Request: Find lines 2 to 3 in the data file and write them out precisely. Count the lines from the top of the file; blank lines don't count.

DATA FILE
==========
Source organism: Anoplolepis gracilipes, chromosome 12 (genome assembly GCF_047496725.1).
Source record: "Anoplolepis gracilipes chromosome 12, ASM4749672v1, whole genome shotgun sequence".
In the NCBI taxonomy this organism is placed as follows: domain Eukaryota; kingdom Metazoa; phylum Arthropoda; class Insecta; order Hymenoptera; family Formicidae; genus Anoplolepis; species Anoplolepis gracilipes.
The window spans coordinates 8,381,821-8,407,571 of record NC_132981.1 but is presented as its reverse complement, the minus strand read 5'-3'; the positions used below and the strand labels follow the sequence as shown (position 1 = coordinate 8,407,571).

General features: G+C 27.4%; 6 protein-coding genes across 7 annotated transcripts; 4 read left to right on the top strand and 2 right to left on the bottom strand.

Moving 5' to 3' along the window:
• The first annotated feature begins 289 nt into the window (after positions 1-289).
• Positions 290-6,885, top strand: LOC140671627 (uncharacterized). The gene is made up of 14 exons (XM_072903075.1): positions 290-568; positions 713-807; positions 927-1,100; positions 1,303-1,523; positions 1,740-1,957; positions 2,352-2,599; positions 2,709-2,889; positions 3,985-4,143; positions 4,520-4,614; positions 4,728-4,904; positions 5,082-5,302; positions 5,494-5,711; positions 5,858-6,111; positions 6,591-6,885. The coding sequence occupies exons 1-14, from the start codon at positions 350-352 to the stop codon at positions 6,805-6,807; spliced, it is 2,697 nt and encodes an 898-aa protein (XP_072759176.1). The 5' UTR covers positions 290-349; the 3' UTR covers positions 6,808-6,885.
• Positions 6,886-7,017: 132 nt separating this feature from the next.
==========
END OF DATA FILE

Source record: "Anoplolepis gracilipes chromosome 12, ASM4749672v1, whole genome shotgun sequence".
In the NCBI taxonomy this organism is placed as follows: domain Eukaryota; kingdom Metazoa; phylum Arthropoda; class Insecta; order Hymenoptera; family Formicidae; genus Anoplolepis; species Anoplolepis gracilipes.